- Researchers say a meningitis vaccine can help prevent gonorrhea.
- They say that’s because the bacteria that cause the illnesses are closely related.
- Experts say younger adults as well as people who live in close quarters should consider getting a meningitis vaccine.
It’s an odd fact that the bacteria that cause meningitis and gonorrhea — two infectious diseases that otherwise have almost nothing to do with each other — are biologically related.
And that’s likely why people who get meningitis vaccinations seem to get some protection against the sexually transmitted illness as well.
“The meningitis bacteria and the bacteria that causes gonorrhea belong to the same family of bacteria,” said Dr. Cindy M. Duke, a virologist and laboratory director of the Nevada Fertility Institute and a clinical assistant professor at the University of Nevada Las Vegas School of Medicine. “So, while they’re different, it’s like having a brother and a sister.”
A trio of new studies demonstrates that the 4CMenB vaccine, administered to prevent the brain and spinal cord inflammation associated with meningitis, also can prevent one-third or more gonorrhea infections.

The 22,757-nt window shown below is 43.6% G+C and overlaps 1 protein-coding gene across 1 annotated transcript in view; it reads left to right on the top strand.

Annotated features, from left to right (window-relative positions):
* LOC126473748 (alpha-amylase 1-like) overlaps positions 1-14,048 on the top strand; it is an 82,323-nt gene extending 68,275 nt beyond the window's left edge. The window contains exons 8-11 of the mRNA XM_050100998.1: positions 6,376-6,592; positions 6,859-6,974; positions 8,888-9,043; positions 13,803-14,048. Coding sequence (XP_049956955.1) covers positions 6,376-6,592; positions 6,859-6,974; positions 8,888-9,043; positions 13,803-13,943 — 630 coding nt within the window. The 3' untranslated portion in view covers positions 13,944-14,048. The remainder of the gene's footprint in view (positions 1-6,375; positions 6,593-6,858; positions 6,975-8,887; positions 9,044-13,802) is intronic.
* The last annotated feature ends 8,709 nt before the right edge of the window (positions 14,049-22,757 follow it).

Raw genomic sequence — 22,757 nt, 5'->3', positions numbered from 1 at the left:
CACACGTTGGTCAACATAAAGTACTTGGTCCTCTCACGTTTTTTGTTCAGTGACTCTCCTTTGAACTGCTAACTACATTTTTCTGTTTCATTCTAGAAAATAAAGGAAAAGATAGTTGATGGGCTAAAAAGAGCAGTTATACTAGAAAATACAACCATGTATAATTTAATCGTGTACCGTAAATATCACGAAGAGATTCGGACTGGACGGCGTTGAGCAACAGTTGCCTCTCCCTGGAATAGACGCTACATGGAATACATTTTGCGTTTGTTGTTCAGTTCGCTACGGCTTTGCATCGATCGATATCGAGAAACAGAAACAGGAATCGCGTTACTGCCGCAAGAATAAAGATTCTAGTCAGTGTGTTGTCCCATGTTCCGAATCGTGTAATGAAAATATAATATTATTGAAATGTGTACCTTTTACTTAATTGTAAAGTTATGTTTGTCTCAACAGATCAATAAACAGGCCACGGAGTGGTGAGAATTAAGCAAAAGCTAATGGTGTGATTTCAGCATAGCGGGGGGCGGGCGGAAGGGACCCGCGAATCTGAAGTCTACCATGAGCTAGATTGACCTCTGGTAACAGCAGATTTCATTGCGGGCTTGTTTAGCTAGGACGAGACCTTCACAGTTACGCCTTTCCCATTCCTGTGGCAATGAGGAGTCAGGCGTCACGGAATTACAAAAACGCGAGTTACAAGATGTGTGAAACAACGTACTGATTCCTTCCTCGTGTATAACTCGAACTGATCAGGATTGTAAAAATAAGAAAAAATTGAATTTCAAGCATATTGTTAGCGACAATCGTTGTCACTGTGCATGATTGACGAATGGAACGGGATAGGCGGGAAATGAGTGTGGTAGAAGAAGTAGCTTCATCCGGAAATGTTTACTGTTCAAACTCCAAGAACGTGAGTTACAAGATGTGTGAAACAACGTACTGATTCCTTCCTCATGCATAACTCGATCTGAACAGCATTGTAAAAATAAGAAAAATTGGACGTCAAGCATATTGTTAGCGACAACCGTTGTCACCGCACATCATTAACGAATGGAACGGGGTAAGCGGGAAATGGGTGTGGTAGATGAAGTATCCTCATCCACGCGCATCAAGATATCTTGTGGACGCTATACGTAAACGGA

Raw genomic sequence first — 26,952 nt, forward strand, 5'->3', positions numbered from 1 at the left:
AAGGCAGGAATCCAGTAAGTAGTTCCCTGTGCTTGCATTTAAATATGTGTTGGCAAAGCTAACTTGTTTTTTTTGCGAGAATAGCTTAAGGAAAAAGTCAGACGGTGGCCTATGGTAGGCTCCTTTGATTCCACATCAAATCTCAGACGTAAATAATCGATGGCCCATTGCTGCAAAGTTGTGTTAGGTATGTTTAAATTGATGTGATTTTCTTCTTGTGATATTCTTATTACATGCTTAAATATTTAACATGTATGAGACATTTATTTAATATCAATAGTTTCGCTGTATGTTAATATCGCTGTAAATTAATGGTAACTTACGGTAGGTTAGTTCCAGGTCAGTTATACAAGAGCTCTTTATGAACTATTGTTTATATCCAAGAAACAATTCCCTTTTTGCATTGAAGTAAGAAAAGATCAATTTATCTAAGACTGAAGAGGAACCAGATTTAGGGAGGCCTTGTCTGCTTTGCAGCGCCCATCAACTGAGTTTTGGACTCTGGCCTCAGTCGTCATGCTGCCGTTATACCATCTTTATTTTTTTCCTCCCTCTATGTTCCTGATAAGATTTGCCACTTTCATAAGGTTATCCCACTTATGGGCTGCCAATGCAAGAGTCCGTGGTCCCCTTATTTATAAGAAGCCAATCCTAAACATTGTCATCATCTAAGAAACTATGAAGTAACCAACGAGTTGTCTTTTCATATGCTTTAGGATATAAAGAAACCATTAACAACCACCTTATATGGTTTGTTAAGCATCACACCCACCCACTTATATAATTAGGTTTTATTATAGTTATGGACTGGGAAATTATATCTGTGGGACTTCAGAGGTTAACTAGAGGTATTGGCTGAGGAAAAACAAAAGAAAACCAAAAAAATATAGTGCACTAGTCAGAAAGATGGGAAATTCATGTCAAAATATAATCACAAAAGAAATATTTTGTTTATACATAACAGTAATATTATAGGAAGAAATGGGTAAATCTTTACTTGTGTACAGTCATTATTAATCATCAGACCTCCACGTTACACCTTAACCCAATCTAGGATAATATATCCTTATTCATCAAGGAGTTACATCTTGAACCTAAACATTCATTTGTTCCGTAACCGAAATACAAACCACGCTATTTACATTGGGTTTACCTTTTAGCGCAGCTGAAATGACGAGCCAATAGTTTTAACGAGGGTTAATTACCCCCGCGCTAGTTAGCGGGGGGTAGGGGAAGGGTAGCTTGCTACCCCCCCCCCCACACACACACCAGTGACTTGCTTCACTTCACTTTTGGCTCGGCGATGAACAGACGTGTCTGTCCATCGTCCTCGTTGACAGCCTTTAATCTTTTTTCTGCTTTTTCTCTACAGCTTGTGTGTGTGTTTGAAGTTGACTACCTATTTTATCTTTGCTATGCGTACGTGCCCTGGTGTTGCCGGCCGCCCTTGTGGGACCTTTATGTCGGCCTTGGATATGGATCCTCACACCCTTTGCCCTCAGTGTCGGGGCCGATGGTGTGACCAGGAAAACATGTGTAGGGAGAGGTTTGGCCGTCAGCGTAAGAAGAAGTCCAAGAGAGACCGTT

“Our findings suggest that meningitis vaccines that are even only moderately effective at protecting against gonorrhea could have a major impact on prevention and control of the disease,” said
Duke told Healthline that because the bacteria are closely related, the antibodies manufactured in response to an injection of meningitis vaccine also can boost the immune response against gonorrhea infection.
She noted that while there is not currently a gonorrhea vaccine, meningitis vaccines are often given when teens or young adults are going to camp or college, where illnesses can spread rapidly because people are housed in close quarters.
“The thing about meningitis is once you get the infection, it moves really quickly,” Duke said. “It’s the inflammation of the lining that covers your brain and your spinal cord. And if it’s not caught and treated early with the right antibiotic, it literally can lead to seizures, brain death, and death. And if somebody doesn’t die, paralysis.”
Prevention is also a key measure.
“The best protection is using a condom,” said Duke.
Gonorrhea can be treated with a single-dose injection of an antibiotic such as ceftriaxone, but, “because there’s so much gonorrhea right now, there is a rise in the number of resistant gonorrheas out there,” Duke noted.
While the protection offered by the meningitis vaccine isn’t comprehensive, it could become more significant as the gonorrhea bacteria becomes increasingly antibiotic resistant.
“With a gonorrhea-specific vaccine likely to take years to develop, a key question for policymakers is whether the meningitis vaccine 4CMenB should be used against gonorrhea infection,” said Peter White, Ph.D., a professor of public health modeling at Imperial College London.
“Our analysis suggests that giving the vaccine to those at the greatest risk of infection is the most cost-effective way to avert large numbers of cases,” he said.
Bacterial meningitis is one of the most dangerous forms of the disease: about